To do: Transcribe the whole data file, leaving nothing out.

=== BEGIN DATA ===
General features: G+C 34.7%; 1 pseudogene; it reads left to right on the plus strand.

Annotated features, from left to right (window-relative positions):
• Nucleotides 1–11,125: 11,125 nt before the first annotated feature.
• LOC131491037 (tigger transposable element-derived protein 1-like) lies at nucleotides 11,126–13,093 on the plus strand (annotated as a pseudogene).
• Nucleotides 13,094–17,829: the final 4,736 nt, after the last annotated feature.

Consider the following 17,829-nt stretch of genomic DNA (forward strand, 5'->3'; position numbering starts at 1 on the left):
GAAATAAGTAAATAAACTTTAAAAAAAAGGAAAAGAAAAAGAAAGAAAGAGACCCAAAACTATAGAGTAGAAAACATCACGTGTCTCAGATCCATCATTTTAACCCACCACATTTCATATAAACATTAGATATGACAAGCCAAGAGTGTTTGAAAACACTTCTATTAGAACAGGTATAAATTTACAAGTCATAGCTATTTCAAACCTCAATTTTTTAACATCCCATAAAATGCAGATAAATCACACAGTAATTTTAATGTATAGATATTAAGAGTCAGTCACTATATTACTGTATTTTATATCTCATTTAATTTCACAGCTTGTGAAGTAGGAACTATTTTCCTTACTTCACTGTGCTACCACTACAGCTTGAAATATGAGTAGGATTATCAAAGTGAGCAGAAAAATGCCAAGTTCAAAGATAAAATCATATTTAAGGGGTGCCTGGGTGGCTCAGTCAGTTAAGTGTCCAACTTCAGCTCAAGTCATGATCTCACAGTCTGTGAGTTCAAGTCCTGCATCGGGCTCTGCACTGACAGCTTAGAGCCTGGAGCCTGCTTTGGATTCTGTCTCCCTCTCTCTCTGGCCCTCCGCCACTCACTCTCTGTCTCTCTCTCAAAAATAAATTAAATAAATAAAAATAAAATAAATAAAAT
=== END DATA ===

General features: G+C 34.7%; 1 pseudogene; it reads left to right on the plus strand.

Annotated features, from left to right (window-relative positions):
• Nucleotides 1–11,125: 11,125 nt before the first annotated feature.
• LOC131491037 (tigger transposable element-derived protein 1-like) lies at nucleotides 11,126–13,093 on the plus strand (annotated as a pseudogene).
• Nucleotides 13,094–17,829: the final 4,736 nt, after the last annotated feature.

Consider the following 17,829-nt stretch of genomic DNA (forward strand, 5'->3'; position numbering starts at 1 on the left):
GAAATAAGTAAATAAACTTTAAAAAAAAGGAAAAGAAAAAGAAAGAAAGAGACCCAAAACTATAGAGTAGAAAACATCACGTGTCTCAGATCCATCATTTTAACCCACCACATTTCATATAAACATTAGATATGACAAGCCAAGAGTGTTTGAAAACACTTCTATTAGAACAGGTATAAATTTACAAGTCATAGCTATTTCAAACCTCAATTTTTTAACATCCCATAAAATGCAGATAAATCACACAGTAATTTTAATGTATAGATATTAAGAGTCAGTCACTATATTACTGTATTTTATATCTCATTTAATTTCACAGCTTGTGAAGTAGGAACTATTTTCCTTACTTCACTGTGCTACCACTACAGCTTGAAATATGAGTAGGATTATCAAAGTGAGCAGAAAAATGCCAAGTTCAAAGATAAAATCATATTTAAGGGGTGCCTGGGTGGCTCAGTCAGTTAAGTGTCCAACTTCAGCTCAAGTCATGATCTCACAGTCTGTGAGTTCAAGTCCTGCATCGGGCTCTGCACTGACAGCTTAGAGCCTGGAGCCTGCTTTGGATTCTGTCTCCCTCTCTCTCTGGCCCTCCGCCACTCACTCTCTGTCTCTCTCTCAAAAATAAATTAAATAAATAAAAATAAAATAAATAAAAT